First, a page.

I have made the commitment to blog a thank you every day for 365 days. Today will be my 40th day. Some days the words just flow and the writing is done in less than half an hour. Other days I’m in a quandary, wanting badly to be sincere in my thanks and finding little inspiration. I understand that this is true for many a writer and not just for me who aspires to someday share these thank you’s beyond you faithful few who read them every day. And here I sit watching the clock, in that space where it’s almost bedtime and I still have not written today’s post. I have not run out of people to thank have I? Certainly not. I have a plan for some of the yet-to-mentioned folks and am not ready to share those words of gratitude just yet. So let’s give this one more try before I go to bed…
I teach at a local college, a couple of sessions a semester about program evaluation in the non-profit world. I was asked to do this a few years ago and have appreciated the fact that it’s a short-term commitment and not a 15 week course, with a nice little financial benefit. Teaching is something I enjoy doing, I’ve mentioned this before; this semester however, it was a bit different. I had to do three sessions rather than two. The class was the largest it has ever been at 35 students; and the majority of them were traditional aged students–most in their early twenties I’d guess, with a few non-traditional students sprinkled in for good measure. In all the other sessions to date the number of traditional to non-traditional was entirely reversed, in fact if there was even one traditional aged student I was surprised.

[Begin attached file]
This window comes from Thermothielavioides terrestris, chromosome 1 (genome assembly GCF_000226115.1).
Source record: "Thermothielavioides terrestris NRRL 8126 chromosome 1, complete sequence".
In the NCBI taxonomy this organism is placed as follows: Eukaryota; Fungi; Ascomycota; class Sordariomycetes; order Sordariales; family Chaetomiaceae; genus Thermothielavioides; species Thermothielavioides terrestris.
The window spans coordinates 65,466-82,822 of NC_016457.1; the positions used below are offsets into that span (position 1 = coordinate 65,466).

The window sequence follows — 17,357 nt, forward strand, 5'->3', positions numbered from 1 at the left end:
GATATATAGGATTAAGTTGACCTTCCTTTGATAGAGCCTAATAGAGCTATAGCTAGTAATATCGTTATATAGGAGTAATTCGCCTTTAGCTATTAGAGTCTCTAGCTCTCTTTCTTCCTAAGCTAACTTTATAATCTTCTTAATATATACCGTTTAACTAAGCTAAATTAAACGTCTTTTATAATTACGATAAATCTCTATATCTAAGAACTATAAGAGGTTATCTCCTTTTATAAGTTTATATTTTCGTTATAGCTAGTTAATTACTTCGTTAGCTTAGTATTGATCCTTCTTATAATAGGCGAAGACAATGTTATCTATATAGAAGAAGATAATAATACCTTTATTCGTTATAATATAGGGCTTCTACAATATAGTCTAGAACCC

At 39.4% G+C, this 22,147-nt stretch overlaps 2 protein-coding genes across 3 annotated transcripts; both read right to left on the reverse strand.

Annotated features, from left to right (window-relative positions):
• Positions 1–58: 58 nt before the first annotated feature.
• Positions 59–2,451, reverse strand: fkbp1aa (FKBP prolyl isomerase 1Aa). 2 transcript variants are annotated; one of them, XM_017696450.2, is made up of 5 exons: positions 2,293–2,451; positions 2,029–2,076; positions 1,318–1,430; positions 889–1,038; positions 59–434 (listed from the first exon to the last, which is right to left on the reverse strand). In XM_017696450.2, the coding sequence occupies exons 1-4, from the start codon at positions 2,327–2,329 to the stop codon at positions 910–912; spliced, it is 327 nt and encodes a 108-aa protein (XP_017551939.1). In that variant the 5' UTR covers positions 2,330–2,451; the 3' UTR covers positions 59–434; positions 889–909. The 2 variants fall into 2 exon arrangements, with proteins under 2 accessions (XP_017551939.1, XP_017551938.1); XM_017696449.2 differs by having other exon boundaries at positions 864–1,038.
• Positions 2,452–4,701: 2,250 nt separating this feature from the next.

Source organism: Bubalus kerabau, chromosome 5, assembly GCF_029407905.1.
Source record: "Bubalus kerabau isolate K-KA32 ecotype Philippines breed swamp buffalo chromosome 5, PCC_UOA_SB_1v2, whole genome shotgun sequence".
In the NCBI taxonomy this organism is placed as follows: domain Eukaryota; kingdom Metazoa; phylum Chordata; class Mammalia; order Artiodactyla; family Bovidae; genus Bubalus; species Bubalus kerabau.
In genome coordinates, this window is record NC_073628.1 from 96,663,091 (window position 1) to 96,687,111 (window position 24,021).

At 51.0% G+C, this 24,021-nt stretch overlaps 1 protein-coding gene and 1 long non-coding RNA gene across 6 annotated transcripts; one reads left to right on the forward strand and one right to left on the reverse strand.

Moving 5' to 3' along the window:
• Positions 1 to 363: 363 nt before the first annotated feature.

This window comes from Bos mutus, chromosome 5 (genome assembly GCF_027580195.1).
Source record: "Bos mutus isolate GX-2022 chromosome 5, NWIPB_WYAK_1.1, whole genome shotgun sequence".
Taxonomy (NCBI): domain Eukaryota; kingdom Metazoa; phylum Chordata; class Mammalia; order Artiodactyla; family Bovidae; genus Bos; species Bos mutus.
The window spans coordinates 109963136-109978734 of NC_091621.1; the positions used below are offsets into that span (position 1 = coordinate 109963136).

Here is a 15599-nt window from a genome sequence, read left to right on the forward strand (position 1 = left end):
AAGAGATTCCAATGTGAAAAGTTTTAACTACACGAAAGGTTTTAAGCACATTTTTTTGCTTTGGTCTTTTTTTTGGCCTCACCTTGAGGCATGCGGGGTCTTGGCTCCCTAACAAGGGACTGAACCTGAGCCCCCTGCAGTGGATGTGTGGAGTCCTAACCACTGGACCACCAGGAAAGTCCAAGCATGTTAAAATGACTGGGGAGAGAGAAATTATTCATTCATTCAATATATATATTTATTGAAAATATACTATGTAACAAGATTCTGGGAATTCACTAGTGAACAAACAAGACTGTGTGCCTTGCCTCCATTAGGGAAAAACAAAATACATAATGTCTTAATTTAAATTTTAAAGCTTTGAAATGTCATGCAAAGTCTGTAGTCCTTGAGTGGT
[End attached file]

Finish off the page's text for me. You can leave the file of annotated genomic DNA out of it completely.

I tell you this because tonight was the last session for me this semester. I wondered if I’d accomplished truly imparting any wisdom on this group at all. They were kind of difficult to engage in conversation–I don’t know if it was the size of the group or it was just early in the semester. They’d certainly been in classes together before, or so they told me. As they were working on a group assignment tonight I looked at them and wondered is it because they are “millennials“, used to working in teams where everyone gets a trophy, using twitter and Facebook to communicate in bits and pieces–was I giving them too much information at one time? I wondered and needed to find out.
As with most college classes an evaluation of the course will be conducted but not until the very last session in December, and I can’t wait that long. Being the flexible and quick thinker that I am in cases like this, I knew I could do my own evaluation. Many years ago now, and I’m not even sure where or from who, I learned this technique: a 3 – 2 – 1 Evaluation. I asked the group to take out a piece of paper and asked the following: What 3 things do you know today that you didn’t know on the first day of class. What 2 things do you think you want more information about. What 1 thing will you do differently as a result of the information you now have? I’m sure glad that I didn’t say that grammar and spelling counted, but I’m sure that’s a story for another day!
Here is some of what I got back. It let me know that I had in fact made some impact on the millennial minds that were sitting in front of me for the past three Tuesday evenings:
- I know how to observe better.
- I learned that SMART objectives can be used in my regular life.
- I’ll look at evaluators differently when I’m out in the real world, they’re not there to be evil.
- It’s important to have objectives if you want something to be successful.
So, the thank you today goes to wherever I learned that 3-2-1 model, it’s such a useful and productive way to get feedback quickly. And, if you’re the one who taught this to me…let me know!
- 22 Shocking Stats About Millennials to Help You Chart Tomorrow’s Change (business2community.com)
- How to Choose a Good Professor (degreeify.com)